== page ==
Scammers have their biggest successes with Tasmanians when they prey on loneliness and lust.
Tasmanians on average tend to lose less money to scams than all other Australians except Victorians, according to a report from the Australian Competition and Consumer Commission.
Scammers reaped just $3.60 per capita from Tasmanians in 2019, compared to $3.50 for Victorians and a high of $9.50 in the Northern Territory.
The Tasmanians who fell for scams averaged a loss of $5191, which was lower than the average of every other state or territory except South Australia.
Tasmanians who fell for dating and romance scams tended to fare worse, with a median (mid-point) loss of $6276.
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The report showed Australians were meeting dating and romance scammers online on dating sites and non-dating sites.
The report said such a scammer would contact a victim, build a relationship and quickly profess their love.
"They suggest that the relationship continue on a private channel, shifting victims away from official websites or platforms," it said.
"In 2019, many scammers moved victims to WhatsApp.
"The scammer acts in an adoring way, shares personal information and sends small gifts."
They often posed as military personnel, foreign aid workers, doctors, nurses or other professionals working remotely and commonly posed as widowers with children.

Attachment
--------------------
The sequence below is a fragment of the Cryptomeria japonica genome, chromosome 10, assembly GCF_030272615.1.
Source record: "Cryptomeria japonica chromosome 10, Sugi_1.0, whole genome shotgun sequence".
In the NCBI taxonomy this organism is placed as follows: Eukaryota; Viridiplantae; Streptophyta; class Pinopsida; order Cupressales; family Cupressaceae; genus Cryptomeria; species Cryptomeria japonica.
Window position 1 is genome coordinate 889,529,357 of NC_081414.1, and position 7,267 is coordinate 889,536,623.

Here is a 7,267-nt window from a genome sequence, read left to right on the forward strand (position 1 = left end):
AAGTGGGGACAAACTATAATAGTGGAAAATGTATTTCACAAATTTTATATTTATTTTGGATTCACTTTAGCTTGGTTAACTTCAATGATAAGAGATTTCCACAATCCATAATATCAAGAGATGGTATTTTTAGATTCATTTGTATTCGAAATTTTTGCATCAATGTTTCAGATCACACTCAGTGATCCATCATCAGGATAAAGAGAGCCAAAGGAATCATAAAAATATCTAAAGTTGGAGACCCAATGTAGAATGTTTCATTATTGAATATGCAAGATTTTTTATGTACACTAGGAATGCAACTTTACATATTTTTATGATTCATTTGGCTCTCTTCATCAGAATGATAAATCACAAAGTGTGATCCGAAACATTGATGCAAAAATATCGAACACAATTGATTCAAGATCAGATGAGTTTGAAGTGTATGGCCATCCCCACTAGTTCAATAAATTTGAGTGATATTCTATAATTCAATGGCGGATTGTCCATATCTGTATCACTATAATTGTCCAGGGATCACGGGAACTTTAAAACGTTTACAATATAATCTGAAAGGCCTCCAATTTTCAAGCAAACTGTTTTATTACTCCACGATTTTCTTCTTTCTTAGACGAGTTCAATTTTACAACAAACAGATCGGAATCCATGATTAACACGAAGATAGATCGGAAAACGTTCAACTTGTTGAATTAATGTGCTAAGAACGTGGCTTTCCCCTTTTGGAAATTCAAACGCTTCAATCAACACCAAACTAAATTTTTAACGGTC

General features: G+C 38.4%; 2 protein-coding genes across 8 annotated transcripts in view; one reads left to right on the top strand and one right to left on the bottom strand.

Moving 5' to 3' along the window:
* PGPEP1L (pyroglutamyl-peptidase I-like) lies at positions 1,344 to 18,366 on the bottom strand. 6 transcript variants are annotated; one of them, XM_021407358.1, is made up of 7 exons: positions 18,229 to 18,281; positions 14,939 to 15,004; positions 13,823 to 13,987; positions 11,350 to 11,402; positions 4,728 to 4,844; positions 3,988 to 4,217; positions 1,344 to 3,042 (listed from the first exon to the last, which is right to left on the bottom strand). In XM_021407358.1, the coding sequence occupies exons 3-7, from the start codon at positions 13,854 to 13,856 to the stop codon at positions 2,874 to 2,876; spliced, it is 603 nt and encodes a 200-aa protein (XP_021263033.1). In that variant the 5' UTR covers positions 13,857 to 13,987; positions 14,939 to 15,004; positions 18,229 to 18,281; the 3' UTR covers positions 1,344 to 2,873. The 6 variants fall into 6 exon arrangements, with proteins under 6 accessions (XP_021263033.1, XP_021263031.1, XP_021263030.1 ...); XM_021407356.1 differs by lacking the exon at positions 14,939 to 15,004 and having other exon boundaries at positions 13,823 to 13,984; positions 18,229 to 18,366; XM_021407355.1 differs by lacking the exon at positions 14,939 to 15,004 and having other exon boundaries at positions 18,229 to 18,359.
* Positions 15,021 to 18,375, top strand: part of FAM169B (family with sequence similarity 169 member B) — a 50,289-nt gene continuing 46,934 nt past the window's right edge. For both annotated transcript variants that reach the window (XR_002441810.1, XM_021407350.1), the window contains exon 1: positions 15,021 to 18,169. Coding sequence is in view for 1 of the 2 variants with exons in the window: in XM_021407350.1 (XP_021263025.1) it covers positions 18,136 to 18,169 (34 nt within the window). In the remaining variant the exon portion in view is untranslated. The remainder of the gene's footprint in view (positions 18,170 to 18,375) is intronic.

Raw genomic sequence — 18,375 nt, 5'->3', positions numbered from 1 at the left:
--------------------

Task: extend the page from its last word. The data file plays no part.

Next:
"The scammer's stories all aim to gain sympathy and trust," the report said.
"The scammer soon asks for money, gifts or financial details to assist them in a personal emergency.
"If a victim hesitates, the scammer will use emotional blackmail by threatening self-harm or describing the dire situation they face without the victim's assistance."
The ACCC suggested people could protect themselves from dating and romance scams by:
- never sending money to someone they had not met in person;
- being alert to inconsistencies, such as whether the admirer's story had changed or their description of themselves differed from their photo;
- doing an image search with photos they sent and their profile pictures through Google.com or TinEye.com, as scammers often stole pictures from the internet to hide their true identities; and
- never sharing intimate photos or videos which could be used for blackmail.
The report said Australians lost $634 million to scams in 2019, an increase of 30 per cent compared to 2018.
The real number would have been significantly higher.
ACCC deputy chair Delia Rickard said about a third of people who lost money to scams in the last five years did not report it to any organisation.
Ms Rickard said scammers had moved to unexpected platforms to target victims.
"For example, in 2019, we saw dating and romance scammers targeting unsuspecting victims through gaming apps such as Words With Friends and investment scammers targeting Facebook and Instagram users with get rich quick cryptocurrency investment scams," she said.
The report covered scam reports to the ACCC's Scamwatch.gov.au website, other government agencies and the big four banks.
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